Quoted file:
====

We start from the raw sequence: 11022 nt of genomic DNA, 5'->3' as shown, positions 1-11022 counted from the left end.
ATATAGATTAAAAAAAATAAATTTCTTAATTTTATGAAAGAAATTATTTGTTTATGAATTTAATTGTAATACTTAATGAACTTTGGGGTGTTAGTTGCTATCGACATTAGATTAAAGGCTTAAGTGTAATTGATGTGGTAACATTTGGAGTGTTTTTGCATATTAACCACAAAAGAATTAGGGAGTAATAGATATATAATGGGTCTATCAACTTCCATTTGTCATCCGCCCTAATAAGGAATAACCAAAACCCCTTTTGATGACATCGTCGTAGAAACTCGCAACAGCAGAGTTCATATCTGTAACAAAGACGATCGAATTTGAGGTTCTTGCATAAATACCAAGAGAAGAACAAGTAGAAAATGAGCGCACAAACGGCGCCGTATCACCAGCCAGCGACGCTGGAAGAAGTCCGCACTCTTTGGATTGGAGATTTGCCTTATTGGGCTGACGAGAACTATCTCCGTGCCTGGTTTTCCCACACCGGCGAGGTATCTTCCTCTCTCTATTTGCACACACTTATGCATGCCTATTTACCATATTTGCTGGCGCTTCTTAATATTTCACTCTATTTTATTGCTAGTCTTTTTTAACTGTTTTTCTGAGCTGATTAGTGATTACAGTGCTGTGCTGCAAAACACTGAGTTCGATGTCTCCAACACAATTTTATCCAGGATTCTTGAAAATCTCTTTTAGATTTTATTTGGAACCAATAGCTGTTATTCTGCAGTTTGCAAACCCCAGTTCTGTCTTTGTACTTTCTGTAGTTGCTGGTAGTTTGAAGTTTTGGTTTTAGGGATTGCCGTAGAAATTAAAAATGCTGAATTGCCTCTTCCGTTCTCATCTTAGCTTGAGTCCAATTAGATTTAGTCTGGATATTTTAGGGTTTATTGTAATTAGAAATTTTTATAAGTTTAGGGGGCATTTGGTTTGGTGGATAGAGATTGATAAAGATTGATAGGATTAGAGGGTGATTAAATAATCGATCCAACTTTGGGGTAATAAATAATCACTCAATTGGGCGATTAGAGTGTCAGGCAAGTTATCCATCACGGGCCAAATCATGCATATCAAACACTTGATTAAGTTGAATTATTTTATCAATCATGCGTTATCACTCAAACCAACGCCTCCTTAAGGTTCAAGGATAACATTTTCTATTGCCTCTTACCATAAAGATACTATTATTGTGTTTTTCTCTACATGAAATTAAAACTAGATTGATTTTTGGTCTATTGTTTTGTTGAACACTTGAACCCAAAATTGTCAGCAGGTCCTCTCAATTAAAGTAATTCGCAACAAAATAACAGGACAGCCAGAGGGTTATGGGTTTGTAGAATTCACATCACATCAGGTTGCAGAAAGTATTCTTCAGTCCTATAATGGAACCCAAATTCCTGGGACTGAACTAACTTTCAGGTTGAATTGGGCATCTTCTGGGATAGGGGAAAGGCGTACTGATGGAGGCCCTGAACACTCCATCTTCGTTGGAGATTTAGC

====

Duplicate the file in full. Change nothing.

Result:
We start from the raw sequence: 11022 nt of genomic DNA, 5'->3' as shown, positions 1-11022 counted from the left end.
ATATAGATTAAAAAAAATAAATTTCTTAATTTTATGAAAGAAATTATTTGTTTATGAATTTAATTGTAATACTTAATGAACTTTGGGGTGTTAGTTGCTATCGACATTAGATTAAAGGCTTAAGTGTAATTGATGTGGTAACATTTGGAGTGTTTTTGCATATTAACCACAAAAGAATTAGGGAGTAATAGATATATAATGGGTCTATCAACTTCCATTTGTCATCCGCCCTAATAAGGAATAACCAAAACCCCTTTTGATGACATCGTCGTAGAAACTCGCAACAGCAGAGTTCATATCTGTAACAAAGACGATCGAATTTGAGGTTCTTGCATAAATACCAAGAGAAGAACAAGTAGAAAATGAGCGCACAAACGGCGCCGTATCACCAGCCAGCGACGCTGGAAGAAGTCCGCACTCTTTGGATTGGAGATTTGCCTTATTGGGCTGACGAGAACTATCTCCGTGCCTGGTTTTCCCACACCGGCGAGGTATCTTCCTCTCTCTATTTGCACACACTTATGCATGCCTATTTACCATATTTGCTGGCGCTTCTTAATATTTCACTCTATTTTATTGCTAGTCTTTTTTAACTGTTTTTCTGAGCTGATTAGTGATTACAGTGCTGTGCTGCAAAACACTGAGTTCGATGTCTCCAACACAATTTTATCCAGGATTCTTGAAAATCTCTTTTAGATTTTATTTGGAACCAATAGCTGTTATTCTGCAGTTTGCAAACCCCAGTTCTGTCTTTGTACTTTCTGTAGTTGCTGGTAGTTTGAAGTTTTGGTTTTAGGGATTGCCGTAGAAATTAAAAATGCTGAATTGCCTCTTCCGTTCTCATCTTAGCTTGAGTCCAATTAGATTTAGTCTGGATATTTTAGGGTTTATTGTAATTAGAAATTTTTATAAGTTTAGGGGGCATTTGGTTTGGTGGATAGAGATTGATAAAGATTGATAGGATTAGAGGGTGATTAAATAATCGATCCAACTTTGGGGTAATAAATAATCACTCAATTGGGCGATTAGAGTGTCAGGCAAGTTATCCATCACGGGCCAAATCATGCATATCAAACACTTGATTAAGTTGAATTATTTTATCAATCATGCGTTATCACTCAAACCAACGCCTCCTTAAGGTTCAAGGATAACATTTTCTATTGCCTCTTACCATAAAGATACTATTATTGTGTTTTTCTCTACATGAAATTAAAACTAGATTGATTTTTGGTCTATTGTTTTGTTGAACACTTGAACCCAAAATTGTCAGCAGGTCCTCTCAATTAAAGTAATTCGCAACAAAATAACAGGACAGCCAGAGGGTTATGGGTTTGTAGAATTCACATCACATCAGGTTGCAGAAAGTATTCTTCAGTCCTATAATGGAACCCAAATTCCTGGGACTGAACTAACTTTCAGGTTGAATTGGGCATCTTCTGGGATAGGGGAAAGGCGTACTGATGGAGGCCCTGAACACTCCATCTTCGTTGGAGATTTAGC